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					  Review for Final
 Part 1, chapter 1-5
Exam is Tuesday, December 13, 2 pm.
In our regular room (Comer Auditorium).
Final is comprehensive

• Material is covered fairly evenly
  from all four units.
• Many multiple choice questions
  are similar to, but usually not
  identical to, the ones you've
  seen.
• Problems will look like ones
  you've seen before on paper
  homework or exams, but with
  different numbers.
Format of Final?
 35 multiple choice questions, worth
 2 points each. (70 points)

 30 points of short problems.

 You don't need a Scantron.

 You do need a calculator.
Review, Part 1

• PPF
• Economic Role of Government
• Types of Economies
• Markets
• Supply, Demand, Price
  Determination
• Elasticity and Total Revenue
What is economics?

• Economics is a social science.
• Social sciences deal with
  people and the institutions they
  create.
• Economics deals with how
  people make decisions to
  allocate resources to achieve
  their goals.
Scarcity and Efficiency
• Scarcity. Resources are (usually) finite.
• All “economic goods” are limited in
  supply, which economists call “scarce.”
• In a market economy, “scarce” or
  limited items have prices associated
  with them.
• The notion of “unlimited” wants is not
  true for everyone, but even at our
  current level of prosperity, we do not
  produce enough for everyone to think
  they have “enough.”
Economic Efficiency

 The economy is producing “efficiently”
 when it cannot increase the economic
 welfare of anyone without making at least
 one person worse off.
Equity

 Equity involves the distribution of
 wealth within a society. In perfect
 equity, everyone has equal shares.
Microeconomics


 . . . is the branch of economics that deals
 with the behavior of individual entities,
 such as consumers, firms, households,
 or markets.

 A major focus of microeconomics is price
 determination.
The other branch of
Economics

  . . . is macroeconomics, which is concerned
  with overall performance of the economy,
  e.g. inflation, unemployment, growth.
Common Logical
Fallacies
• “Post hoc” fallacy occurs when
  people assume that because
  one event follows another, the
  first event caused the second.
• The “fallacy of composition”
  occurs when we assume that
  what holds true for part of a
  system also holds true for the
  whole.
Positive and Normative
Economics
• Positive Economics deals with
  questions that can be analyzed
  objectively, e.g. “What is the
  impact of raising taxes?”
• Normative Economics involves
  ethical precepts and norms of
  fairness, e.g. “Should the poor
  be required to work to receive
  government assistance?”
Types of Economies
  • Command Economy: government
    makes all important decisions about
    production and distribution.
  • Market Economy: individuals and
    private firms make the major
    decisions. Extreme case (no
    government intervention) is called
    “laissez-faire” economy.
  • Mixed Economy has elements of
    both. All modern economies are
    mixed.
Production Possibilities
Frontier
  PPF shows the possible combinations of
  two or more goods that an economy could
  produce with its resources.
Opportunity Cost

  The value of items not produced because
  resources were used for another purpose.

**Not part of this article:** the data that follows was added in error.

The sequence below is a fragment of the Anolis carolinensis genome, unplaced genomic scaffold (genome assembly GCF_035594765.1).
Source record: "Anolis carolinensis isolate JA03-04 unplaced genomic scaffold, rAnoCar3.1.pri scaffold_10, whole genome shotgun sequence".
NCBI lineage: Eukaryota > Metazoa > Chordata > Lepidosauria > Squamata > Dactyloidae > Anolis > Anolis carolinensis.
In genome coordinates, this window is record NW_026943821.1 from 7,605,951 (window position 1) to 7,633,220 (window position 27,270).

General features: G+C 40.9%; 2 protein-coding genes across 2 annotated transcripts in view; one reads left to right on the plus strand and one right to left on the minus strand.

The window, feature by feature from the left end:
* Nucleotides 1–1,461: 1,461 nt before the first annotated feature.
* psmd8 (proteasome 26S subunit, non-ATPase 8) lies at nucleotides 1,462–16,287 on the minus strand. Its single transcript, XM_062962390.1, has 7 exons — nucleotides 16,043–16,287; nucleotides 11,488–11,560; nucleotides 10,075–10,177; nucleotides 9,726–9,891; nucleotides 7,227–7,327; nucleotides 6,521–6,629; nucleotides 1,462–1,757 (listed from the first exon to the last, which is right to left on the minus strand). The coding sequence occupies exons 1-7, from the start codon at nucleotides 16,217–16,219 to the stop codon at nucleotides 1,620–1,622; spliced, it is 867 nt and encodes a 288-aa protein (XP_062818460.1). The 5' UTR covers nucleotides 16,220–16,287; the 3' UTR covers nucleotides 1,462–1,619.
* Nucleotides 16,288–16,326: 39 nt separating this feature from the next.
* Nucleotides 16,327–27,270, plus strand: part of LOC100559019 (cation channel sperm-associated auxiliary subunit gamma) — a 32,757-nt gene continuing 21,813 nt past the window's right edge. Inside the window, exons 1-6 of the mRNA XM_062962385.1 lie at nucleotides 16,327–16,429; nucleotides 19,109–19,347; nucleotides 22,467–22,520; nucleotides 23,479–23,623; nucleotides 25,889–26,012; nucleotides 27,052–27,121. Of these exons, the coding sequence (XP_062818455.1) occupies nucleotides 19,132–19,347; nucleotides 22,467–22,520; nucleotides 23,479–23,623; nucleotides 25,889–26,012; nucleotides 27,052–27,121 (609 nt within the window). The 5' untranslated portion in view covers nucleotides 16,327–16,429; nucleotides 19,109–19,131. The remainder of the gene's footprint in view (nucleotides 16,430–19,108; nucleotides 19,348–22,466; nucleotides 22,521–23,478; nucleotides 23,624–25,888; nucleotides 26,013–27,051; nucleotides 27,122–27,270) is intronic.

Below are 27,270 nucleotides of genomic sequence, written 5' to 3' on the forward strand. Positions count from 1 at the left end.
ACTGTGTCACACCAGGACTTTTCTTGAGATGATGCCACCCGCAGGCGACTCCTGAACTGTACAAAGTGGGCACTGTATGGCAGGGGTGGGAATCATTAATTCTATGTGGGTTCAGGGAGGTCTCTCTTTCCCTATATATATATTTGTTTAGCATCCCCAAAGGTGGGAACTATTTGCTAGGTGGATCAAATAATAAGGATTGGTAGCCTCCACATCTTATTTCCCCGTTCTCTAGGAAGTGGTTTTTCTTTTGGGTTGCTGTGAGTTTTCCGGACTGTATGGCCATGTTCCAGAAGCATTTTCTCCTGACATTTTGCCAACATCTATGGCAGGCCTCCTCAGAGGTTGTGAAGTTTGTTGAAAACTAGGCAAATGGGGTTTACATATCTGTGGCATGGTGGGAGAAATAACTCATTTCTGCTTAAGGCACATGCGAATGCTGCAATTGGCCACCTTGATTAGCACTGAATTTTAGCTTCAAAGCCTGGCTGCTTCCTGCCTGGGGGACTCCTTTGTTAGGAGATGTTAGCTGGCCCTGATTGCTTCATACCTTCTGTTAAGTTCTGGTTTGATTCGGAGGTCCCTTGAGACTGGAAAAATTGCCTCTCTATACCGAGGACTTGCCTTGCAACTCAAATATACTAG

A Market

 A market is a mechanism by which buyers and
 sellers interact to determine the price and
 quantity of a good or service.



  A market need not be a physical place.
The Market Mechanism
 A market economy is an elaborate
 mechanism for coordinating people,
 activities, and businesses through a system
 of prices and markets. In a market
 economy, no single individual or
 organization is responsible for production,
 consumption, and distribution.
Price Determination
 In a market economy, prices are
 determined in the marketplace, by
 consumers and producers. If consumers
 want more of a good (e.g. gasoline in the
 summer), the price will rise, encouraging
 increased production. If a product is
 overstocked, prices fall, encouraging more
 sales.
Role of Prices

 Prices coordinate the decisions of
 producers and consumers in a market.
 Higher prices tend to reduce consumer
 purchases and encourage production.
 Lower prices encourage consumption and
 discourage production. Prices are the
 balance wheel in the market mechanism.

       .
Market Equilibrium

 A market is in equilibrium when the
 commodity is neither in glut nor shortage
 at the prevailing price. A market
 equilibrium is a balance among all the
 different buyers and sellers.
The      Invisible         Hand


The orderliness of the market system led
Adam Smith to coin the phrase “the
invisible hand.”
Advanced Capitalist
Economies
• Characterized by trade and
  specialization.
• Extensive use of money.
• Vast quantities of capital used
  for production.
Specialization, division of labor,
and gains from trade

• Specialization occurs when people or
  countries can concentrate on the items
  that can be produced most efficiently.
• A division of labor allows individuals to
  perform the tasks they do best.
• Because of specialization and division
  of labor, we experience gains from
  trade.
Three Factors of Production

    Land and labor are primary factors of
    production. Their supply is mostly
    determined by non-economic factors.

  Capital items, on the other hand, need to
  be produced or manufactured. Thus, they
  are both inputs (for further production) and
  outputs.
Three Main Economic
Functions of Government
• Increase efficiency by promoting
  competition, curbing externalities,
  and providing public goods.